Henriksen, Thomas. "Covert Operations, Now More Than Ever." Orbis, Winter 2000, 145-156. [http://www.hoover.org/publications/hoover-digest/article/8098]
"With its increased reliance on high-tech 'smart' bombs, Washington seems to have forgotten a much less costly, more humane, and often more effective form of warfare -- the covert operation."
Henry, Shannon. "In-Q-Tel, Investing in Intrigue: CIA Unit Scours Country for Useful Technologies." Washington Post, 1 Jul. 2002, E1. [http://www.washingtonpost.com]
Since its creation in 1999, the CIA's venture capital unit "has made about a dozen investments in technologies that could potentially be used in information gathering and analysis of America's enemies." After September 11, "In-Q-Tel became a sort of anti-terrorism matchmaker, introducing those with problems to those with high-tech detective abilities."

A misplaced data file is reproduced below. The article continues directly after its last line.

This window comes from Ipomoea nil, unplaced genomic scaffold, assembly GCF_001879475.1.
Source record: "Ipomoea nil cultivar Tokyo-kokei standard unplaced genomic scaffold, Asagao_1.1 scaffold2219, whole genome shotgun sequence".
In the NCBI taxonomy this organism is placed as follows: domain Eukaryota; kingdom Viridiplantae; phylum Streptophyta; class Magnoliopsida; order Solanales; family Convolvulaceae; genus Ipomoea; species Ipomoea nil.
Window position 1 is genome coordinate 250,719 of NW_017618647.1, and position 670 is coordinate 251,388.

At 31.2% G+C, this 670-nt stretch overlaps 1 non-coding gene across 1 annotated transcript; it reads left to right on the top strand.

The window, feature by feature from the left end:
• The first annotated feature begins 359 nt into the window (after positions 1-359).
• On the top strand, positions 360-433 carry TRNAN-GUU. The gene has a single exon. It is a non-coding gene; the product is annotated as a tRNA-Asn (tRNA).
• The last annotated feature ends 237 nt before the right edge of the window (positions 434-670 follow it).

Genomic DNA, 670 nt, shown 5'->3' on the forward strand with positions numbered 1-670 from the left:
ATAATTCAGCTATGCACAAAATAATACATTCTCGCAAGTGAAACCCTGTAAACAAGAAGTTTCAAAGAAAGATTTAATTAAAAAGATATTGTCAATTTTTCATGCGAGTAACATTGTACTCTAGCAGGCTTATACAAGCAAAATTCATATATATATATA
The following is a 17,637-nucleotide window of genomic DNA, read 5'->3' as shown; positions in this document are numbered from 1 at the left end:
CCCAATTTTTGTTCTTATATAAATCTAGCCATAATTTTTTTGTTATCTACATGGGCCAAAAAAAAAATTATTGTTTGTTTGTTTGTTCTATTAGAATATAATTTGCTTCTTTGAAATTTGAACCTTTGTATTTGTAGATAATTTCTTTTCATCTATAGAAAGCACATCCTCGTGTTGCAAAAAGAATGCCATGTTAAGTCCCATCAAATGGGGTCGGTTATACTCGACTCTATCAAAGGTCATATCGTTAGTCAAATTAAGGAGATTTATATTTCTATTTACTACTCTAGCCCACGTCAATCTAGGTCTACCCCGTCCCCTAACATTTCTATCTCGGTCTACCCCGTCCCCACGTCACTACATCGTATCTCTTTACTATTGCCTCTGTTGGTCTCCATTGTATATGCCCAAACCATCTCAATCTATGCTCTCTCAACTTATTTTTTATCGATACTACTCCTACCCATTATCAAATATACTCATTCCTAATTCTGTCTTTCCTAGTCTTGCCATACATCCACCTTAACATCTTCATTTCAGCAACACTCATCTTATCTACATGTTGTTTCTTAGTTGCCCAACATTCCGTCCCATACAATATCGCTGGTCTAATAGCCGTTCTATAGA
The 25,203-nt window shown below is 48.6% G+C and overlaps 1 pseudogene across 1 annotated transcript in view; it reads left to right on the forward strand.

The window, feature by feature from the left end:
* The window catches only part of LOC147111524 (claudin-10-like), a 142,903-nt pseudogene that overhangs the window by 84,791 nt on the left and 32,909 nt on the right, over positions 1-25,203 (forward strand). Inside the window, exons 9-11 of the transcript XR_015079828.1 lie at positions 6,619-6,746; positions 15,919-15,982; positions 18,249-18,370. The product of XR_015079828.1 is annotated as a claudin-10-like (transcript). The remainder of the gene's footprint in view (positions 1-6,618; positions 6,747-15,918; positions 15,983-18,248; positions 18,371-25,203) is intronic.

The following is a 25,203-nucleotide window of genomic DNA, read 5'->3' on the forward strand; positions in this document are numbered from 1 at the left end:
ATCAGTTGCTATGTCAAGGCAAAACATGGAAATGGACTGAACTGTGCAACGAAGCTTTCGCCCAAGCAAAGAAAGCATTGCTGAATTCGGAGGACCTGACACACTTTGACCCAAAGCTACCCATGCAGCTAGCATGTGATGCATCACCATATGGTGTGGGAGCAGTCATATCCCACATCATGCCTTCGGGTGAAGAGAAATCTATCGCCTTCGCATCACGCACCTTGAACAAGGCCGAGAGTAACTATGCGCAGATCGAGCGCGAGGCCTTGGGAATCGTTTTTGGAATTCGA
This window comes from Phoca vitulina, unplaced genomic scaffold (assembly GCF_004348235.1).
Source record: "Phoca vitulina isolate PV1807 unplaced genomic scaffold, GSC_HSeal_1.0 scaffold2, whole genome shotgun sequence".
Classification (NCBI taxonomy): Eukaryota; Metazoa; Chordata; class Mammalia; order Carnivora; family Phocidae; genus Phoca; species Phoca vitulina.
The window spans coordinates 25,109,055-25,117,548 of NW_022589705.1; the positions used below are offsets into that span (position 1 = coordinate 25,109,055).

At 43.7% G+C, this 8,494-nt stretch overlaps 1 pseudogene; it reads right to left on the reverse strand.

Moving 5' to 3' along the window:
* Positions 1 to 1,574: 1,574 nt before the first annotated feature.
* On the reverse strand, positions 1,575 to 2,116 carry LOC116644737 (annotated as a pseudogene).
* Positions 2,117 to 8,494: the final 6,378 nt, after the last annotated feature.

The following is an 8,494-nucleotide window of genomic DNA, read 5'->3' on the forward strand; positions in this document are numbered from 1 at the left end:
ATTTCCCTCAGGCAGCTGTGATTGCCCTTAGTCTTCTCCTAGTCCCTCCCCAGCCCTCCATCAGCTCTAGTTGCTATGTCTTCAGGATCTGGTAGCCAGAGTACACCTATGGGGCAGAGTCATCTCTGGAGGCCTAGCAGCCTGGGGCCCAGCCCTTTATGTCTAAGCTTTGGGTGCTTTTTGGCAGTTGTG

Hensler, Alistair S.
"Hensler was the CSIS assistant director of operations in the late 1980s and early 1990s." Henderson, IJI&C 24.2 (Summer 2011), p. 418/fn. 1.
1. "Canadian Intelligence: An Insider's Perspective." Canadian Foreign Policy 6, no. 3 (Spring 1999): 127-132.
2. "Creating a Canadian Foreign Intelligence Service." Canadian Foreign Policy 3, no. 3 (Winter 1995): 15-35.
Henze C. "Recollections of a Medical Intelligence Officer in World War II." Bulletin of the New York Academy of Medicine 49, no. 11 (Nov. 1973): 960-973.
Henze, Paul B. The Plot to Kill the Pope. New York: Scribner's, 1984.